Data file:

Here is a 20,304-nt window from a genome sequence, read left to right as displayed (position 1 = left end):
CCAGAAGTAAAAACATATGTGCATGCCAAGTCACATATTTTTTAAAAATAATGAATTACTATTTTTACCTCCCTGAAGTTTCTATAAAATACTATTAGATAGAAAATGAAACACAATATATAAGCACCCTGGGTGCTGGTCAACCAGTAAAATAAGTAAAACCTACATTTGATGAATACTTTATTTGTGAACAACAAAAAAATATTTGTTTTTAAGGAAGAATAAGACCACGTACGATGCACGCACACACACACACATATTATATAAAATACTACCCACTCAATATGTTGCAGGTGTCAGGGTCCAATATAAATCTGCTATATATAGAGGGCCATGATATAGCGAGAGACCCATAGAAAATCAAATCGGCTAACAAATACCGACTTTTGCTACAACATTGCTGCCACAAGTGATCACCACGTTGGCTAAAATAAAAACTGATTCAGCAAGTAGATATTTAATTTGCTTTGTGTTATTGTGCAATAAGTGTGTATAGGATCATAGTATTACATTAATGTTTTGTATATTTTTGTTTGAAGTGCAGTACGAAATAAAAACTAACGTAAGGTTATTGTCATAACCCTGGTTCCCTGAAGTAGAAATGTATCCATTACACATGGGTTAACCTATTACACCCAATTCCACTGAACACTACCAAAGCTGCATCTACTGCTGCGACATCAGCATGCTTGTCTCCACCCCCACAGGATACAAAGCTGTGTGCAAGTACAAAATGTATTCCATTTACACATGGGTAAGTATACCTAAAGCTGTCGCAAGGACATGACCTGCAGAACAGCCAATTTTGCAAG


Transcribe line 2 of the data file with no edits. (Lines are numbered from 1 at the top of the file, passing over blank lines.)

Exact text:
CCAGAAGTAAAAACATATGTGCATGCCAAGTCACATATTTTTTAAAAATAATGAATTACTATTTTTACCTCCCTGAAGTTTCTATAAAATACTATTAGATAGAAAATGAAACACAATATATAAGCACCCTGGGTGCTGGTCAACCAGTAAAATAAGTAAAACCTACATTTGATGAATACTTTATTTGTGAACAACAAAAAAATATTTGTTTTTAAGGAAGAATAAGACCACGTACGATGCACGCACACACACACACATATTATATAAAATACTACCCACTCAATATGTTGCAGGTGTCAGGGTCCAATATAAATCTGCTATATATAGAGGGCCATGATATAGCGAGAGACCCATAGAAAATCAAATCGGCTAACAAATACCGACTTTTGCTACAACATTGCTGCCACAAGTGATCACCACGTTGGCTAAAATAAAAACTGATTCAGCAAGTAGATATTTAATTTGCTTTGTGTTATTGTGCAATAAGTGTGTATAGGATCATAGTATTACATTAATGTTTTGTATATTTTTGTTTGAAGTGCAGTACGAAATAAAAACTAACGTAAGGTTATTGTCATAACCCTGGTTCCCTGAAGTAGAAATGTATCCATTACACATGGGTTAACCTATTACACCCAATTCCACTGAACACTACCAAAGCTGCATCTACTGCTGCGACATCAGCATGCTTGTCTCCACCCCCACAGGATACAAAGCTGTGTGCAAGTACAAAATGTATTCCATTTACACATGGGTAAGTATACCTAAAGCTGTCGCAAGGACATGACCTGCAGAACAGCCAATTTTGCAAG